How We Think About Recession Risk
Comment of the Day

October 25 2022

Commentary by Eoin Treacy

How We Think About Recession Risk

Thanks to a subscriber for this report from Goldman Sachs which may be of interest. Here is a section:

The US economy does not appear to be on the brink of recession at the moment. In thinking about the odds of a recession next year, we break the risks into three categories: (1) the risk that a recession will prove necessary to bring inflation down, (2) the risk that the Fed will cause a recession that is not necessary, and (3) the risk that something else will cause a recession.

The odds that a recession will prove necessary have fallen a little because the first two steps of the required adjustment—slowing GDP growth to a below-potential pace and rebalancing supply and demand in the labor market— have gone remarkably well so far. But it would be premature to say that this risk has fallen too much until we see consistent evidence that labor market rebalancing is slowing wage growth and breaking the wage-price feedback loop.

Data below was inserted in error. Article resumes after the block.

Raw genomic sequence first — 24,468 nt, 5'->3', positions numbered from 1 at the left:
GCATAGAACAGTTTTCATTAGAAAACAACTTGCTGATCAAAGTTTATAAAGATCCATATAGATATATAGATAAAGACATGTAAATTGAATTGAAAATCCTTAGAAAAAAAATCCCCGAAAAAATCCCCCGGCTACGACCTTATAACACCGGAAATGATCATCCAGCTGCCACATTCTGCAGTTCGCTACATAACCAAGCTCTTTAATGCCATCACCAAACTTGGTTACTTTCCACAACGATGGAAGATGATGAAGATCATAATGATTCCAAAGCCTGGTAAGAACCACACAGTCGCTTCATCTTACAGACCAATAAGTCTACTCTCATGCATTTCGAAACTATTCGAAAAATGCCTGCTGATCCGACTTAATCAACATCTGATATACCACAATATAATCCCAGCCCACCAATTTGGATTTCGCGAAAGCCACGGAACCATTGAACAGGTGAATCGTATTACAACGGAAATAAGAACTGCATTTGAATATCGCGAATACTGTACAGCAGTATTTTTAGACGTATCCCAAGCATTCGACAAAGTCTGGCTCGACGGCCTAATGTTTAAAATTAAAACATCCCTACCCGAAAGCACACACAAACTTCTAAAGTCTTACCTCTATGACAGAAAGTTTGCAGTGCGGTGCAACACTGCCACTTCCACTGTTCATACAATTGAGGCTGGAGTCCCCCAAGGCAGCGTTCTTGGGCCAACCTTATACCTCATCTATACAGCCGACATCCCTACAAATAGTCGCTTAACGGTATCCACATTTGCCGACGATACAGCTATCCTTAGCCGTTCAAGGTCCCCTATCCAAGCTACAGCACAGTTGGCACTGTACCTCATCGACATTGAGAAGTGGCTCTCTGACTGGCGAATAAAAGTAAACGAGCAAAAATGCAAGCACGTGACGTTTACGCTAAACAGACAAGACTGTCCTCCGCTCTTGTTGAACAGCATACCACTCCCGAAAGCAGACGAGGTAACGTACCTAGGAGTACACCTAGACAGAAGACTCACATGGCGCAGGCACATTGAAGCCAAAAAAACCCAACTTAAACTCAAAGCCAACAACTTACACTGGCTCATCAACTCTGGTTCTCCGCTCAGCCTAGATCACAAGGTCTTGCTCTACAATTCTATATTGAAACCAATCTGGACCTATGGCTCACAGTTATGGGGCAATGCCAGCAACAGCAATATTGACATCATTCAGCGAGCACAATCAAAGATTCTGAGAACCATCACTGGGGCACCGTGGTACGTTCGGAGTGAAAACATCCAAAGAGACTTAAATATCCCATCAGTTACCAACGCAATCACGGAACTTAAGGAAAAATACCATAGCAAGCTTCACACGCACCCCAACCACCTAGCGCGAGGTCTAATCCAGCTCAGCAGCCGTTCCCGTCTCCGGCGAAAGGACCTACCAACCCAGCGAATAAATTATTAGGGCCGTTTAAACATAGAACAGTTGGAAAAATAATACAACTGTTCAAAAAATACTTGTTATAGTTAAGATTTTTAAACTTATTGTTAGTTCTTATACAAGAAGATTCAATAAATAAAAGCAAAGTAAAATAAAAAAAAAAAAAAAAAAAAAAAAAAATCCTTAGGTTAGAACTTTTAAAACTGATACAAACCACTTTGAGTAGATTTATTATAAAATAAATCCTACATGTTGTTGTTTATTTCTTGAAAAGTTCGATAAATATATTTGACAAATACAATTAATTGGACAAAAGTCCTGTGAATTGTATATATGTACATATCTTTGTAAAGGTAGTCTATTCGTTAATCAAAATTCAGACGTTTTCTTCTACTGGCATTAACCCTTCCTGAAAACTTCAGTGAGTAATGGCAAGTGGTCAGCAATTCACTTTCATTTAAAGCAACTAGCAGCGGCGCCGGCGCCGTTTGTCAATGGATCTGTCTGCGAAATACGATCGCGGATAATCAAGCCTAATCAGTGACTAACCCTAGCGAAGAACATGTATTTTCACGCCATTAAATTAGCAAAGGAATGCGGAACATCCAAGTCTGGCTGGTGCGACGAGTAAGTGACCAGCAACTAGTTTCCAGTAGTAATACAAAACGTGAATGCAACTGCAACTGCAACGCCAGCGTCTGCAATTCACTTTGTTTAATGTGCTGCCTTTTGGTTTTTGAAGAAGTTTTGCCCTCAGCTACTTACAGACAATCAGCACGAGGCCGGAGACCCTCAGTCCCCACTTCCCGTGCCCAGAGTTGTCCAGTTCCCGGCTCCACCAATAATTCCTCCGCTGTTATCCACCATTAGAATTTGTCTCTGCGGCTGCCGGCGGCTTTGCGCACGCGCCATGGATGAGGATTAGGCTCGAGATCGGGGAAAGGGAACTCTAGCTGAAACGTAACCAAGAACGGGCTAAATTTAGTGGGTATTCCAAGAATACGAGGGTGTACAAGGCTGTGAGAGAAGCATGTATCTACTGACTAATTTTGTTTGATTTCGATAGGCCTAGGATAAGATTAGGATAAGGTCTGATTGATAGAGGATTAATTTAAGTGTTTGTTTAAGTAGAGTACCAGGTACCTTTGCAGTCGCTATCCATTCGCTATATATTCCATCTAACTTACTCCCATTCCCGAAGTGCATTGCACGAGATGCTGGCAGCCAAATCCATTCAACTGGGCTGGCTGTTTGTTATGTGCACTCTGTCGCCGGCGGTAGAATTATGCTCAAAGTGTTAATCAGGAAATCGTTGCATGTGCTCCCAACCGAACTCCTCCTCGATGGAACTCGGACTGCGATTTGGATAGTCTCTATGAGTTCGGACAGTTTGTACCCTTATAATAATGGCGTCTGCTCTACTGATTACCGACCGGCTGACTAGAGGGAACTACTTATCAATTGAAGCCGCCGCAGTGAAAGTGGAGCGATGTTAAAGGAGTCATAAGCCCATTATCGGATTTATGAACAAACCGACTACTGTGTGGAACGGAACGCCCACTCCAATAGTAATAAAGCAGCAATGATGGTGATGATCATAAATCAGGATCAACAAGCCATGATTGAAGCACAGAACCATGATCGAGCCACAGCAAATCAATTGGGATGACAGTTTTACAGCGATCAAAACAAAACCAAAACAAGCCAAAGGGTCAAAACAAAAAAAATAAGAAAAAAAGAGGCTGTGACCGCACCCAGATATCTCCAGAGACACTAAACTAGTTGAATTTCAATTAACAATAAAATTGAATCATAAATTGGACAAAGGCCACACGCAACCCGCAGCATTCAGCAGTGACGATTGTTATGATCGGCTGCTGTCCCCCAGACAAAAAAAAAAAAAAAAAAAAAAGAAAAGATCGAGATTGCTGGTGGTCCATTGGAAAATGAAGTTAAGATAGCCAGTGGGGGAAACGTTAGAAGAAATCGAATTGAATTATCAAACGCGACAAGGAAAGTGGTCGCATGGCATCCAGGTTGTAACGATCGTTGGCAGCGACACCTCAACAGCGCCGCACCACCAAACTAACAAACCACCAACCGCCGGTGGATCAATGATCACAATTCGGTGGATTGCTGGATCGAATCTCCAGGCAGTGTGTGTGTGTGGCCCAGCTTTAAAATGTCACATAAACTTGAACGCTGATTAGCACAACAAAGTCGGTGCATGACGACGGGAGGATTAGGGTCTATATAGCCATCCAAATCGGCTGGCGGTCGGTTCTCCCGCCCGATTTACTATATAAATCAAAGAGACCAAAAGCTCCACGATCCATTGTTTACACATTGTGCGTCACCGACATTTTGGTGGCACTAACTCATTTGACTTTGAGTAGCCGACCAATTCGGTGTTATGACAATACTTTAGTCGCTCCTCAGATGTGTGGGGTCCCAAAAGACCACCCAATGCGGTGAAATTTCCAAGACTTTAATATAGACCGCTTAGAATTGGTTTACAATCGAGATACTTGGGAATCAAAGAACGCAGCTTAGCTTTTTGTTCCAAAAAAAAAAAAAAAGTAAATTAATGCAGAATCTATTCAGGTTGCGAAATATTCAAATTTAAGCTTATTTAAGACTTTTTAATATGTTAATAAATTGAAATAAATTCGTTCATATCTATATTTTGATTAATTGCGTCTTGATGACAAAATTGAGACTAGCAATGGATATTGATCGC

The odds that the Fed will cause a recession that is not necessary have likely risen somewhat. It is increasingly clear that shelter and health care inflation— and by extension commonly used measures of the underlying inflation trend such as trimmed-mean inflation—are likely to remain uncomfortably high throughout 2023 and would even if the labor market rebalanced tomorrow. While it is not our base case, we see some risk that too great a focus on lagging indicators, too little patience, or tightening too quickly to gauge the impact on the economy could result in a recession that is not necessary.

Eoin Treacy's view

A link to the full report is posted in the Subscriber's Area.

I used this slide in my IFTA conference slide deck a year ago. At the time, worry about inflation was not urgent even through the 5-year has broken highs and had first step above the base characteristics.

As I thought about what to talk about at the NAAIM conference today, I thought it would be time to update my chart. In the last year, yields have surged and instead of the illusory dragon, today Jay Powell is being tasked with slaying the inflation dragon.

Click HERE to subscribe to Fuller Treacy Money Back to top